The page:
Looking back at the Gaza tragedy, it is further indisputable that had Hamas not continually bombarded Israeli civilian areas with thousands of lethal missiles over an extended period, no Gaza war would have taken place at all. And if Palestinian “militants” had not carried out its military operations from within densely populated civilian areas, hardly any civilians would have been harmed at all.

It is Hamas, in fact, that must be held responsible for every drop of blood that was shed in that war, whether Israeli or Palestinian. It provoked the confrontation and then used human shields behind which to continue hostilities, knowing very well that deaths amongst its own civilian population would inevitably ensue. The Hamas leadership would seem to be deliberately engineering deaths and injuries amongst its civilian population for propaganda purposes. People like Diakanyo who rush to accord them such propaganda victories in fact make themselves complicit in that profoundly evil strategy.

The difference between the Israeli Defence Force and its Hamas equivalent is that when a military operation results in civilian casualties, Israel conducts an intensive investigation into what they did wrong. By contrast, Hamas will pat itself on the back for getting things right, since harming Israeli civilians is precisely what it seeks to achieve. When Israel finds that members of its military violated the Law of Armed Conflict, whether intentionally or through negligently, it punishes them appropriately. The Hamas reaction is to fete them as national heroes or, if they perished in the operation, as holy martyrs. (Sadly, even the more “moderate” Fatah in the West Bank similarly holds successful terrorists up as role models for the population at large.)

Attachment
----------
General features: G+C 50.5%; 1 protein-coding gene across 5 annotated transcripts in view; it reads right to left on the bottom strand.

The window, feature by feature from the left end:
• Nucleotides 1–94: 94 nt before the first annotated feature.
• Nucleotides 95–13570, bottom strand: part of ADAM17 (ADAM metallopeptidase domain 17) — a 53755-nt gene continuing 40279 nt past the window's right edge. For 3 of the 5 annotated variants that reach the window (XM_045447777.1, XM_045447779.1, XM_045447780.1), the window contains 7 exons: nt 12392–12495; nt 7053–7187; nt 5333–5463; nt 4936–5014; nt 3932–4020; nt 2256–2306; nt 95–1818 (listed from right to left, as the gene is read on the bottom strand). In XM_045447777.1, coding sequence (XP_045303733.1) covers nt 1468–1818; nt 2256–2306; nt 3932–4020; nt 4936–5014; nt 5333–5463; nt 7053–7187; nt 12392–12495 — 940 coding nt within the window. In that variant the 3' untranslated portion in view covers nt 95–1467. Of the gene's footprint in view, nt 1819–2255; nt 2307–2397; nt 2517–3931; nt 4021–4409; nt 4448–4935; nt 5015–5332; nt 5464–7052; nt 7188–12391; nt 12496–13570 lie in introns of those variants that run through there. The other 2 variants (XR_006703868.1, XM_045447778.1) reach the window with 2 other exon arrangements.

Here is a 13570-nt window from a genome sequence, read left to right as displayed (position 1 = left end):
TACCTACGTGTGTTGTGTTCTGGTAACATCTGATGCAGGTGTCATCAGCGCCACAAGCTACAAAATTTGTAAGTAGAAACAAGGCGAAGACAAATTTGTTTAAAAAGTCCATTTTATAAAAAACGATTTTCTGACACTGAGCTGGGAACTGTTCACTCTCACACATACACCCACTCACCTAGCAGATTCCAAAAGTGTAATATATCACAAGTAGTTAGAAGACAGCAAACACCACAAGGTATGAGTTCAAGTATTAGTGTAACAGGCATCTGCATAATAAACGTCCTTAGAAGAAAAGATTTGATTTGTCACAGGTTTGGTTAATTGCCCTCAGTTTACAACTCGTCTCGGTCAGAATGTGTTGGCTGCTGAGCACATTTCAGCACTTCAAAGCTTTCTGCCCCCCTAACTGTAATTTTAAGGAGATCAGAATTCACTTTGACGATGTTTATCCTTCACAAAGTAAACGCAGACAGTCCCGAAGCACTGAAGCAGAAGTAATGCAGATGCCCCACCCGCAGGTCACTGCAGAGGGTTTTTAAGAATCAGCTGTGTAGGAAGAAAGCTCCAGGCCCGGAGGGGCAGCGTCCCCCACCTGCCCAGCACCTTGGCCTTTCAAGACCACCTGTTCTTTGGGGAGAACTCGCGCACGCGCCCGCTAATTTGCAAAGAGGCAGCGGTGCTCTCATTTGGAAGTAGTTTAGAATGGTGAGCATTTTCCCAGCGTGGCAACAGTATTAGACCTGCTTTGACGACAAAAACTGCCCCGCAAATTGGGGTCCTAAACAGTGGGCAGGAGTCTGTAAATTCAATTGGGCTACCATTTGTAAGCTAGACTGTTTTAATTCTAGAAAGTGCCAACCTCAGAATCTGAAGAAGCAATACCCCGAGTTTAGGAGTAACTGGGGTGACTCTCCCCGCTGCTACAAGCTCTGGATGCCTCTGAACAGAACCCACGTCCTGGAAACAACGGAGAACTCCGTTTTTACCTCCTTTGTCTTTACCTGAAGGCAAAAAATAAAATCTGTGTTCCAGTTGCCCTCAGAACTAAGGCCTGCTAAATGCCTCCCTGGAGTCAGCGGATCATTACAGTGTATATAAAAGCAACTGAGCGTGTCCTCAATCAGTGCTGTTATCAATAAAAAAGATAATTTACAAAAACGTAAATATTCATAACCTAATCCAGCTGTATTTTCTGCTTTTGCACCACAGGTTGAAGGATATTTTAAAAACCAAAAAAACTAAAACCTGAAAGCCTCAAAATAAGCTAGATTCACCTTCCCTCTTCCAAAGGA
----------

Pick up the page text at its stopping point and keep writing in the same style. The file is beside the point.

My own view is that Diakanyo, and many others like him, are in reality motivated less by compassion for the Palestinians than by an implacable hatred of Israel. What confirms this for me is how I believe I would react if the situation were reversed — that is, if Israelis were in the same situation as the Gaza Palestinians and were engaging in the same kind of murderous provocation against their much stronger neighbours as the Hamas-led Palestinians are currently doing. My anger in that case would not be directed against the Palestinians for inevitably retaliating but against the Israeli leadership for provoking such bloody confrontations in the first place (and then brazenly playing the victim when they get the worst of it).

One final point: it has become commonplace to jeer at Jews for “crying” anti-Semitism in order to shield Israel from legitimate criticism. In certain cases these even have a basis of truth, since certain individuals do indeed rush to unfounded conclusions without proper consideration of what is actually being alleged. Now, however, we are seeing the escalation of a similar type of ad hominem attacks from the other side. Today, merely presuming to contest the standard black-white, good-evil, oppressor-victim narrative that is being propagated about the Middle East conflict with such increasing stridency is enough to have one labelled as a collaborator with Israeli “war crimes”, “atrocities”, “genocide” or what have you. It is an ugly piece of character assassination, not to mention calculated moral blackmail. I, for one, have no intention of yielding to it.

Author